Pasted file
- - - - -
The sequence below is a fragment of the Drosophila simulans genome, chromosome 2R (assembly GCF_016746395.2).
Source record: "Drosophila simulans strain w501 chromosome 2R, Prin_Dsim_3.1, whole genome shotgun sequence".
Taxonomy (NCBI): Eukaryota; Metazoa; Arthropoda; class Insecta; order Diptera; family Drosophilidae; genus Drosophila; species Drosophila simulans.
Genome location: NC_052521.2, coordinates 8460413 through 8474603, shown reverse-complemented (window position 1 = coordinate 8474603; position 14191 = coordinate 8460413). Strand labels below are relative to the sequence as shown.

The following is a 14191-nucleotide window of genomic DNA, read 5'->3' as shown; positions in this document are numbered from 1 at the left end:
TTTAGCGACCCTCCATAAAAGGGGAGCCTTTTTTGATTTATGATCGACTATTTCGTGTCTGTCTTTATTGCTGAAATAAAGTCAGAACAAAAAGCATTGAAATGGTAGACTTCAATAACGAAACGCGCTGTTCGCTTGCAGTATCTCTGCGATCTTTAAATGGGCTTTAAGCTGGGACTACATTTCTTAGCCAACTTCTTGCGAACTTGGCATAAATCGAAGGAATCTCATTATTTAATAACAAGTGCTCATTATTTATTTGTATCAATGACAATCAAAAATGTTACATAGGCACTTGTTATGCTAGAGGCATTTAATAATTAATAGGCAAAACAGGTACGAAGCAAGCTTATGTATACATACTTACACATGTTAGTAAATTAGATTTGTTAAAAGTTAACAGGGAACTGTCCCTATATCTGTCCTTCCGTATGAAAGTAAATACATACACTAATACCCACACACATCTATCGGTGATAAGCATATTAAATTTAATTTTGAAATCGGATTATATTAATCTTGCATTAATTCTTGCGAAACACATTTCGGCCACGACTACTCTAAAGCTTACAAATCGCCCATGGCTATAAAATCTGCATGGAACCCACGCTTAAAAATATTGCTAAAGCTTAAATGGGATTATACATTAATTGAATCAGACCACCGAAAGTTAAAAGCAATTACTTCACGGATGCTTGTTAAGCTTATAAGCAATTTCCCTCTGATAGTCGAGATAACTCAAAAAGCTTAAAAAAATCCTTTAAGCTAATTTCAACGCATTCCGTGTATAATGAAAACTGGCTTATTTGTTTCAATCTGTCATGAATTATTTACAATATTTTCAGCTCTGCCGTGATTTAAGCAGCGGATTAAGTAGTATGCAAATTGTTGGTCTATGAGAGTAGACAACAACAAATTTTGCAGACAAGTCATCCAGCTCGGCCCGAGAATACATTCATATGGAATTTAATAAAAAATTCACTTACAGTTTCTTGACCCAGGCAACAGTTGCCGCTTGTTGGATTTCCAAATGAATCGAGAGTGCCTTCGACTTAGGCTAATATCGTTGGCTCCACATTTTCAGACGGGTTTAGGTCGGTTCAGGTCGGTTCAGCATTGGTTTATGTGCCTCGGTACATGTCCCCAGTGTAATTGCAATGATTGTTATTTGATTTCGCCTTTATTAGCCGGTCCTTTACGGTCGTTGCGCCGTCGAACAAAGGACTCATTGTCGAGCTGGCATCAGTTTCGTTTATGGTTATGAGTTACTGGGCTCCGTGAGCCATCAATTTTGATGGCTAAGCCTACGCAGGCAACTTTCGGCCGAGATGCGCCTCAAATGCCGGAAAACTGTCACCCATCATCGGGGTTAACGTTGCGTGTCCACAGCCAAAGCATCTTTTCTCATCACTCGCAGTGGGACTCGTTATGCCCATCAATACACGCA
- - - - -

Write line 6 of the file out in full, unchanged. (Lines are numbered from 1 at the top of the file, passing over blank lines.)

TTTAGCGACCCTCCATAAAAGGGGAGCCTTTTTTGATTTATGATCGACTATTTCGTGTCTGTCTTTATTGCTGAAATAAAGTCAGAACAAAAAGCATTGAAATGGTAGACTTCAATAACGAAACGCGCTGTTCGCTTGCAGTATCTCTGCGATCTTTAAATGGGCTTTAAGCTGGGACTACATTTCTTAGCCAACTTCTTGCGAACTTGGCATAAATCGAAGGAATCTCATTATTTAATAACAAGTGCTCATTATTTATTTGTATCAATGACAATCAAAAATGTTACATAGGCACTTGTTATGCTAGAGGCATTTAATAATTAATAGGCAAAACAGGTACGAAGCAAGCTTATGTATACATACTTACACATGTTAGTAAATTAGATTTGTTAAAAGTTAACAGGGAACTGTCCCTATATCTGTCCTTCCGTATGAAAGTAAATACATACACTAATACCCACACACATCTATCGGTGATAAGCATATTAAATTTAATTTTGAAATCGGATTATATTAATCTTGCATTAATTCTTGCGAAACACATTTCGGCCACGACTACTCTAAAGCTTACAAATCGCCCATGGCTATAAAATCTGCATGGAACCCACGCTTAAAAATATTGCTAAAGCTTAAATGGGATTATACATTAATTGAATCAGACCACCGAAAGTTAAAAGCAATTACTTCACGGATGCTTGTTAAGCTTATAAGCAATTTCCCTCTGATAGTCGAGATAACTCAAAAAGCTTAAAAAAATCCTTTAAGCTAATTTCAACGCATTCCGTGTATAATGAAAACTGGCTTATTTGTTTCAATCTGTCATGAATTATTTACAATATTTTCAGCTCTGCCGTGATTTAAGCAGCGGATTAAGTAGTATGCAAATTGTTGGTCTATGAGAGTAGACAACAACAAATTTTGCAGACAAGTCATCCAGCTCGGCCCGAGAATACATTCATATGGAATTTAATAAAAAATTCACTTACAGTTTCTTGACCCAGGCAACAGTTGCCGCTTGTTGGATTTCCAAATGAATCGAGAGTGCCTTCGACTTAGGCTAATATCGTTGGCTCCACATTTTCAGACGGGTTTAGGTCGGTTCAGGTCGGTTCAGCATTGGTTTATGTGCCTCGGTACATGTCCCCAGTGTAATTGCAATGATTGTTATTTGATTTCGCCTTTATTAGCCGGTCCTTTACGGTCGTTGCGCCGTCGAACAAAGGACTCATTGTCGAGCTGGCATCAGTTTCGTTTATGGTTATGAGTTACTGGGCTCCGTGAGCCATCAATTTTGATGGCTAAGCCTACGCAGGCAACTTTCGGCCGAGATGCGCCTCAAATGCCGGAAAACTGTCACCCATCATCGGGGTTAACGTTGCGTGTCCACAGCCAAAGCATCTTTTCTCATCACTCGCAGTGGGACTCGTTATGCCCATCAATACACGCA